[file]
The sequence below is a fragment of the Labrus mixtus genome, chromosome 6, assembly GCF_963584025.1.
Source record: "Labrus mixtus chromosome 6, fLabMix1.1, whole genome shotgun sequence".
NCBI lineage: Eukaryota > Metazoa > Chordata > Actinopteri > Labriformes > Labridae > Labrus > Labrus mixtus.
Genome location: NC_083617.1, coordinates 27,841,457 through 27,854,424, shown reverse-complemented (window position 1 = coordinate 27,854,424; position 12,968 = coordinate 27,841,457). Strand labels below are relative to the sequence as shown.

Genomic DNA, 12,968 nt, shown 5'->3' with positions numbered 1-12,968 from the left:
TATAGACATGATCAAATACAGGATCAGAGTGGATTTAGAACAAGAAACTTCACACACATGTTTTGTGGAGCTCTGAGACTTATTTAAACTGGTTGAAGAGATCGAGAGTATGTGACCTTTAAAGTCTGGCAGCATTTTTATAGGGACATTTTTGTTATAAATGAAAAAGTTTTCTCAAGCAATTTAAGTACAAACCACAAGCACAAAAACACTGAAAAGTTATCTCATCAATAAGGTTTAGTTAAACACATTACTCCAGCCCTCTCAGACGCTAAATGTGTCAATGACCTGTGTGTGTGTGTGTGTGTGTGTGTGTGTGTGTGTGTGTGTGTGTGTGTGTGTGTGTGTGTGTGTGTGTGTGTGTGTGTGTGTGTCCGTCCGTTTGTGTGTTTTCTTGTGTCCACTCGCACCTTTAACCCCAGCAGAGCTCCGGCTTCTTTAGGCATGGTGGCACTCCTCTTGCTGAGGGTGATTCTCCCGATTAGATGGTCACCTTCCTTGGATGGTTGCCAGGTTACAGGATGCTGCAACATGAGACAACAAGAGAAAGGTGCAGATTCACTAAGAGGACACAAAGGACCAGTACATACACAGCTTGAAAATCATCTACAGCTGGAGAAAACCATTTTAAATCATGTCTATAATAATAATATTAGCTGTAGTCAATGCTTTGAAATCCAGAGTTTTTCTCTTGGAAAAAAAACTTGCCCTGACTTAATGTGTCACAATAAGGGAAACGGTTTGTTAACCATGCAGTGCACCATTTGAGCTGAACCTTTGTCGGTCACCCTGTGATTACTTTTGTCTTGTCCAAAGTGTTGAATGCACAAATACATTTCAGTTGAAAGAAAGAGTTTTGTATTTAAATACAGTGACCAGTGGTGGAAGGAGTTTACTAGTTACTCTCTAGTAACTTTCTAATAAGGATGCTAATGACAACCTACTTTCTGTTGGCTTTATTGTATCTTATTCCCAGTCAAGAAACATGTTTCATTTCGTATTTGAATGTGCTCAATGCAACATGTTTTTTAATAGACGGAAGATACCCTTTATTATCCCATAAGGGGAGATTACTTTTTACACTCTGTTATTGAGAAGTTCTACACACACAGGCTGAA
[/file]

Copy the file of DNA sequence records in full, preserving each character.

The sequence below is a fragment of the Labrus mixtus genome, chromosome 6, assembly GCF_963584025.1.
Source record: "Labrus mixtus chromosome 6, fLabMix1.1, whole genome shotgun sequence".
NCBI lineage: Eukaryota > Metazoa > Chordata > Actinopteri > Labriformes > Labridae > Labrus > Labrus mixtus.
Genome location: NC_083617.1, coordinates 27,841,457 through 27,854,424, shown reverse-complemented (window position 1 = coordinate 27,854,424; position 12,968 = coordinate 27,841,457). Strand labels below are relative to the sequence as shown.

Genomic DNA, 12,968 nt, shown 5'->3' with positions numbered 1-12,968 from the left:
TATAGACATGATCAAATACAGGATCAGAGTGGATTTAGAACAAGAAACTTCACACACATGTTTTGTGGAGCTCTGAGACTTATTTAAACTGGTTGAAGAGATCGAGAGTATGTGACCTTTAAAGTCTGGCAGCATTTTTATAGGGACATTTTTGTTATAAATGAAAAAGTTTTCTCAAGCAATTTAAGTACAAACCACAAGCACAAAAACACTGAAAAGTTATCTCATCAATAAGGTTTAGTTAAACACATTACTCCAGCCCTCTCAGACGCTAAATGTGTCAATGACCTGTGTGTGTGTGTGTGTGTGTGTGTGTGTGTGTGTGTGTGTGTGTGTGTGTGTGTGTGTGTGTGTGTGTGTGTGTGTGTGTGTGTCCGTCCGTTTGTGTGTTTTCTTGTGTCCACTCGCACCTTTAACCCCAGCAGAGCTCCGGCTTCTTTAGGCATGGTGGCACTCCTCTTGCTGAGGGTGATTCTCCCGATTAGATGGTCACCTTCCTTGGATGGTTGCCAGGTTACAGGATGCTGCAACATGAGACAACAAGAGAAAGGTGCAGATTCACTAAGAGGACACAAAGGACCAGTACATACACAGCTTGAAAATCATCTACAGCTGGAGAAAACCATTTTAAATCATGTCTATAATAATAATATTAGCTGTAGTCAATGCTTTGAAATCCAGAGTTTTTCTCTTGGAAAAAAAACTTGCCCTGACTTAATGTGTCACAATAAGGGAAACGGTTTGTTAACCATGCAGTGCACCATTTGAGCTGAACCTTTGTCGGTCACCCTGTGATTACTTTTGTCTTGTCCAAAGTGTTGAATGCACAAATACATTTCAGTTGAAAGAAAGAGTTTTGTATTTAAATACAGTGACCAGTGGTGGAAGGAGTTTACTAGTTACTCTCTAGTAACTTTCTAATAAGGATGCTAATGACAACCTACTTTCTGTTGGCTTTATTGTATCTTATTCCCAGTCAAGAAACATGTTTCATTTCGTATTTGAATGTGCTCAATGCAACATGTTTTTTAATAGACGGAAGATACCCTTTATTATCCCATAAGGGGAGATTACTTTTTACACTCTGTTATTGAGAAGTTCTACACACACAGGCTGAA